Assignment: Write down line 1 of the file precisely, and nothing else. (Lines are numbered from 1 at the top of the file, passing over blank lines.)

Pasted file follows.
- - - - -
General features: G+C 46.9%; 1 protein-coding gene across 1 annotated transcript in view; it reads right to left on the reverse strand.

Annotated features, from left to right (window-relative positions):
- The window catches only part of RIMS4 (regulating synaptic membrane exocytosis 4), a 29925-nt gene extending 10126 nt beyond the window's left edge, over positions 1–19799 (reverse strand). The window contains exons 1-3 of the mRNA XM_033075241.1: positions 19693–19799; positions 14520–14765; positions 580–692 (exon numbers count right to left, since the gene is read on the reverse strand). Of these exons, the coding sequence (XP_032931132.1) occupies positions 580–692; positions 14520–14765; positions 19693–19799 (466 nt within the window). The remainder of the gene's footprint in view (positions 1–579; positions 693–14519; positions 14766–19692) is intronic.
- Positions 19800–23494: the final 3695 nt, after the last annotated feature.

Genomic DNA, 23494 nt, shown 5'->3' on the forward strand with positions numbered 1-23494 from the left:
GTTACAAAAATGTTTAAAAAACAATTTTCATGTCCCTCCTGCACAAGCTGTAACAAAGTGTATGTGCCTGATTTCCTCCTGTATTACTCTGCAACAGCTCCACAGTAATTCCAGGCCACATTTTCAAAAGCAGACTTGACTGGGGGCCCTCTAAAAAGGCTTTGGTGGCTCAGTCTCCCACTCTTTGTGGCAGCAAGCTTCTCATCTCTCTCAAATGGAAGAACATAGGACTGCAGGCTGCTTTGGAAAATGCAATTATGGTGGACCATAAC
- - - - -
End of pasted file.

General features: G+C 46.9%; 1 protein-coding gene across 1 annotated transcript in view; it reads right to left on the reverse strand.